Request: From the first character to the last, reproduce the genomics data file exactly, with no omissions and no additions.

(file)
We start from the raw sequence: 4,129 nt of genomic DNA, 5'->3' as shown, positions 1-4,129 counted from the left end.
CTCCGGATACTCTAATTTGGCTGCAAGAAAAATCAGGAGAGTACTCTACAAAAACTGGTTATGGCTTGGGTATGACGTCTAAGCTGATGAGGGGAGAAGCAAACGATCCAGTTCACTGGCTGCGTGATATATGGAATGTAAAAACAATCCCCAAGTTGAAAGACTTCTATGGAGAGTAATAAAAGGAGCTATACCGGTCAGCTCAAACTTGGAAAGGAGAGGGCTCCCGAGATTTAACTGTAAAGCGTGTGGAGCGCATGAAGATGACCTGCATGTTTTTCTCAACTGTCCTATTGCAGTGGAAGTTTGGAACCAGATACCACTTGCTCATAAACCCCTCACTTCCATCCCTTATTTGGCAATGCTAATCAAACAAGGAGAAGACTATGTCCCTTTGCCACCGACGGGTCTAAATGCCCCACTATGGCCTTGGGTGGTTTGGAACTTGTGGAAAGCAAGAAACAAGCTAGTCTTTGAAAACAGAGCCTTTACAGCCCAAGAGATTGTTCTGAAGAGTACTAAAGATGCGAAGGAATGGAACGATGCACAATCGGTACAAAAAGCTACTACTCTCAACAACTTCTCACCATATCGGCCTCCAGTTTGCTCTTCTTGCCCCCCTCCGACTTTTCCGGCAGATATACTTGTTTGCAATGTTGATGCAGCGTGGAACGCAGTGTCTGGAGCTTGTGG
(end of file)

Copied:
We start from the raw sequence: 4,129 nt of genomic DNA, 5'->3' as shown, positions 1-4,129 counted from the left end.
CTCCGGATACTCTAATTTGGCTGCAAGAAAAATCAGGAGAGTACTCTACAAAAACTGGTTATGGCTTGGGTATGACGTCTAAGCTGATGAGGGGAGAAGCAAACGATCCAGTTCACTGGCTGCGTGATATATGGAATGTAAAAACAATCCCCAAGTTGAAAGACTTCTATGGAGAGTAATAAAAGGAGCTATACCGGTCAGCTCAAACTTGGAAAGGAGAGGGCTCCCGAGATTTAACTGTAAAGCGTGTGGAGCGCATGAAGATGACCTGCATGTTTTTCTCAACTGTCCTATTGCAGTGGAAGTTTGGAACCAGATACCACTTGCTCATAAACCCCTCACTTCCATCCCTTATTTGGCAATGCTAATCAAACAAGGAGAAGACTATGTCCCTTTGCCACCGACGGGTCTAAATGCCCCACTATGGCCTTGGGTGGTTTGGAACTTGTGGAAAGCAAGAAACAAGCTAGTCTTTGAAAACAGAGCCTTTACAGCCCAAGAGATTGTTCTGAAGAGTACTAAAGATGCGAAGGAATGGAACGATGCACAATCGGTACAAAAAGCTACTACTCTCAACAACTTCTCACCATATCGGCCTCCAGTTTGCTCTTCTTGCCCCCCTCCGACTTTTCCGGCAGATATACTTGTTTGCAATGTTGATGCAGCGTGGAACGCAGTGTCTGGAGCTTGTGG